An advocacy group has expressed concern over the impact of the coronavirus disease 2019 and the perception of increasing corruption in the country on Filipino consumers.
“Corruption is a disease now destroying our institutions, a viral plague that has been victimizing our people for generations,” Louie Montemar, convenor of Bantay Konsyumer, Kalsada, Kuryente (BK3), said in a statement.
Montemar issued the statement after the World Health Organization declared the COVID-19 outbreak as a pandemic. President Rodrigo Duterte on Thursday night placed Metro Manila under community quarantine to limit the movements of the people.
Montermar said that “just like COVID-19, the global corruption has also spread unabatedly” and that “there has been no potent cure to eradicate corruption and fraud”. Corruption, bribery, theft and tax evasion and other illicit financial flows cost developing countries $1.26 trillion per year, according to Transparency International.
Montemar said that in the Philippines, an official of the Ombudsman estimated that the government is losing P700 billion a year because of corruption.
A study based on 5,000 businessmen from 99 countries revealed that over $42 billion were lost to corrupt transactions. This is according to the recent Pricewaterhouse Coopers Global Economic Crime and Fraud Survey covering the last two years. About 14 percent of respondents claimed losing business to companies who paid bribes.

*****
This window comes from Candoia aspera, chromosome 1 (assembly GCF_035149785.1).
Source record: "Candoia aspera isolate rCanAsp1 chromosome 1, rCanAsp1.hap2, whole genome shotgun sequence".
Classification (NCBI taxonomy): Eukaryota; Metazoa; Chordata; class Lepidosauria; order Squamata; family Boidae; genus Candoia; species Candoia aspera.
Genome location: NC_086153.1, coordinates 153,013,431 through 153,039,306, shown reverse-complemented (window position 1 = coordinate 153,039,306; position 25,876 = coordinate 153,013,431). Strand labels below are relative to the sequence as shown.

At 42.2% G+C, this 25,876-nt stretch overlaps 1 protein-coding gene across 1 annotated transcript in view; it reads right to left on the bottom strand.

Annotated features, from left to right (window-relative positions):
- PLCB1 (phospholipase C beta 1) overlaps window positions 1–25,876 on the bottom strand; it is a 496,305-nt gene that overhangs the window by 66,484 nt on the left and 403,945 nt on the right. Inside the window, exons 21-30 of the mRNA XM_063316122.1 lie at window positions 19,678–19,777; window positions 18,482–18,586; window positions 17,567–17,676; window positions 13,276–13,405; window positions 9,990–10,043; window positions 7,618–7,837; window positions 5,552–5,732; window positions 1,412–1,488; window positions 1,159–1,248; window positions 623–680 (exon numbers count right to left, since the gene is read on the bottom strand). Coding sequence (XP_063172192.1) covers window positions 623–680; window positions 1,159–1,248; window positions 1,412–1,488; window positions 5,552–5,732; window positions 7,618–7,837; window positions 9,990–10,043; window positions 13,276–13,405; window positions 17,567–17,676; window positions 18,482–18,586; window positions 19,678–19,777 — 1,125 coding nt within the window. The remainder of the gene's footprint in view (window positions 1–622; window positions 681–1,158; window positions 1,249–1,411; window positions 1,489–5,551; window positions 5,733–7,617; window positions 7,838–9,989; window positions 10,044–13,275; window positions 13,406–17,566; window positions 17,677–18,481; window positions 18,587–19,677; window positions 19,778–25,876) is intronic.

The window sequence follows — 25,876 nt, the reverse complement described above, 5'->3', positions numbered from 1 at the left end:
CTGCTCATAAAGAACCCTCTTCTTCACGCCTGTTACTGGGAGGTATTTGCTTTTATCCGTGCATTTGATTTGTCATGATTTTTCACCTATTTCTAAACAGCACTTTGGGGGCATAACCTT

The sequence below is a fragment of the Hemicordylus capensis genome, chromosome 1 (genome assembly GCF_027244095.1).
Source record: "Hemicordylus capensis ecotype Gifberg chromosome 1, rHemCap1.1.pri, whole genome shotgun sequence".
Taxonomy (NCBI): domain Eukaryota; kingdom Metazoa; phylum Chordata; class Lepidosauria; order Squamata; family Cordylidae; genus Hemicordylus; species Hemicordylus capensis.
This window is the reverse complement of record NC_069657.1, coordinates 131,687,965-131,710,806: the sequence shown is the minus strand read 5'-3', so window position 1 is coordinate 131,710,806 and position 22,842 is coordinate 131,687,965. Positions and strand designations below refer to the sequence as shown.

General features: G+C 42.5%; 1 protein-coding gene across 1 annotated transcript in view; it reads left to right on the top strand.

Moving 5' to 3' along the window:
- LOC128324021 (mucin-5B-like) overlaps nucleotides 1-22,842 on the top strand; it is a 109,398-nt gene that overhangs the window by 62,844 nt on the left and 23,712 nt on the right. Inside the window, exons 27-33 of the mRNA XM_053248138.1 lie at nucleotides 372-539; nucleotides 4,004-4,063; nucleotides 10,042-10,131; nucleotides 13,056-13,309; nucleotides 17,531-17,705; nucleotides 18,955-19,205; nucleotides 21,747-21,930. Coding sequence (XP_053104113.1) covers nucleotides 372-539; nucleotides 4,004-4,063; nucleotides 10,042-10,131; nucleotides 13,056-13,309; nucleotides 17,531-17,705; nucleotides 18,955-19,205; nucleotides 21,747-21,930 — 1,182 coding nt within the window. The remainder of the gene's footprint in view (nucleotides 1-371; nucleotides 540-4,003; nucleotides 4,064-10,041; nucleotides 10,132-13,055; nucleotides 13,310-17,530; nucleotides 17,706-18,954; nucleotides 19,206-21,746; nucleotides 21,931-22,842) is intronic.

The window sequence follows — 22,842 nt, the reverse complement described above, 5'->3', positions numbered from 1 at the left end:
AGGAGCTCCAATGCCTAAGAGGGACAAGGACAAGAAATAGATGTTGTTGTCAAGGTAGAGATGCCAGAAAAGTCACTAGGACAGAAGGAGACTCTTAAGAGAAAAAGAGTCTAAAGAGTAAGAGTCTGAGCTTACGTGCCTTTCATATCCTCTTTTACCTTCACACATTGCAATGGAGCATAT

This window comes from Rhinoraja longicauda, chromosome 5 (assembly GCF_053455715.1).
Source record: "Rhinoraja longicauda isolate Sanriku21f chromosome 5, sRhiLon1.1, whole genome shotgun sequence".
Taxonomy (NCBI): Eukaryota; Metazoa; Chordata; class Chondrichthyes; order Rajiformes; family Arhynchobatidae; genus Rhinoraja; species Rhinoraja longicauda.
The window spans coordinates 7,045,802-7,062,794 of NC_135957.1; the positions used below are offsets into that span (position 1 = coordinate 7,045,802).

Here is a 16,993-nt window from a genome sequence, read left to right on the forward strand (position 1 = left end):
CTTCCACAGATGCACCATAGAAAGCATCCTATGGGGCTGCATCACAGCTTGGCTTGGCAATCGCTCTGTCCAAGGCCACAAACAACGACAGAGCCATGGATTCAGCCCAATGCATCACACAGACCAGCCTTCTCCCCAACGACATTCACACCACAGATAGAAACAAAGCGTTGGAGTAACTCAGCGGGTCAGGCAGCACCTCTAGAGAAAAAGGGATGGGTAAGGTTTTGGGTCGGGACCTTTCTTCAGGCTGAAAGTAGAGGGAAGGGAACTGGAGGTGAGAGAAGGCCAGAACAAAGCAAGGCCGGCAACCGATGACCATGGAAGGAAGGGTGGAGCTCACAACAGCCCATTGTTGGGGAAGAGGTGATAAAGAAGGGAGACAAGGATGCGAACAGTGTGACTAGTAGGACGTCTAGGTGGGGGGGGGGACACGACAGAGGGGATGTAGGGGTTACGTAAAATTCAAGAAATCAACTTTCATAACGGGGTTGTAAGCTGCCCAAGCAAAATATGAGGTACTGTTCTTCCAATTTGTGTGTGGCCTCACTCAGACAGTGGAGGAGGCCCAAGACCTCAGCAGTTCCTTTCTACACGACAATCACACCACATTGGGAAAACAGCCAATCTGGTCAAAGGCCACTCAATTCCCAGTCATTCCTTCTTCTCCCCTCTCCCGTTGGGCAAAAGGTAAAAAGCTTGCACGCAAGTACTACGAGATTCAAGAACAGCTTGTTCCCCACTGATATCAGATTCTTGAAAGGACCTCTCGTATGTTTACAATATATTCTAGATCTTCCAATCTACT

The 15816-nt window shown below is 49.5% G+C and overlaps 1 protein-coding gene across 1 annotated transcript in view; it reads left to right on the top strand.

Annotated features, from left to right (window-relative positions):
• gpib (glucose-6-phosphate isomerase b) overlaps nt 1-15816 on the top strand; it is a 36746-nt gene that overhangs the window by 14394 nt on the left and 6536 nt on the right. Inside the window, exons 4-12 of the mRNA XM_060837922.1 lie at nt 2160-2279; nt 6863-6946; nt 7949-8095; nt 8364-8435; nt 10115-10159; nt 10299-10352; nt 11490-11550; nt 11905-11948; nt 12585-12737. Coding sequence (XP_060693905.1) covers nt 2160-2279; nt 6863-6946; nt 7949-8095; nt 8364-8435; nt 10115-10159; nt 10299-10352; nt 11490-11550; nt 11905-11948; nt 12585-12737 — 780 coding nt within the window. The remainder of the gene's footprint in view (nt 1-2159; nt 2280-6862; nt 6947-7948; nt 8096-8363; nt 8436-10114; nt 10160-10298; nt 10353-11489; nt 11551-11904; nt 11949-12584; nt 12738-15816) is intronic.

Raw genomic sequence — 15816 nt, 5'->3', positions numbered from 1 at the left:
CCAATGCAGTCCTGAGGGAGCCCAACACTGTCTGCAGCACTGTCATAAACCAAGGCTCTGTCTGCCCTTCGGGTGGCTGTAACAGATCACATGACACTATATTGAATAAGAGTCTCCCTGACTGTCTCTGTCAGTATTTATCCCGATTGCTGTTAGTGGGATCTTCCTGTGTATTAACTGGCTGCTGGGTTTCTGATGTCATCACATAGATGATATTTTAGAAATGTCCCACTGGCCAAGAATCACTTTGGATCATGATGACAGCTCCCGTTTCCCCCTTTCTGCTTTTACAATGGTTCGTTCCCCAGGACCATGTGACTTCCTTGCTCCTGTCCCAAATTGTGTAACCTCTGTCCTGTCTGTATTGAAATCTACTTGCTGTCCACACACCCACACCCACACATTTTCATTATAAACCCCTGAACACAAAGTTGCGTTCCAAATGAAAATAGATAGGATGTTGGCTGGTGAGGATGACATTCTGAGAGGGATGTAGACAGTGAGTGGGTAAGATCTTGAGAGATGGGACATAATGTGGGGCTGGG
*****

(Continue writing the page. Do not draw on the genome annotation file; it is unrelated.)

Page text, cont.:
President Duterte has repeatedly expressed frustration over the problem of pervasive corruption in government despite his stern warnings and firing of some suspected government officials.
Montemar said the PWC study reinforces the results of the 2019 Corruption Perceptions Index where the Philippines dropped to 34 points on a scale where the perfect score of 100 is “very clean” and zero is “highly corrupt”. The Asia Pacific region averaged 43 while the international average is 45 points.
“It is very alarming that the recent Senate Blue Ribbon Committee investigation revealed P14 billion in ‘suspicious transactions’ disclosed by the Anti-Money Laundering Council and foreign currency smuggling estimated at $633 million are linked to POGOs. This can only be done under the tolerated operations of criminal syndicates,” Montemar said.
“Why is our government tolerating what seems like a creeping invasion of Chinese nationals working in an industry outlawed in their own country?”
“This obvious preference is suspicious while some of the most established local enterprises like Manila Water, Maynilad and ABS-CBN are under threat with punishment, takeover or closure because of alleged violations. The timing and weaponized rule of law tactics shows that there must be a hidden agenda,” Montemar said.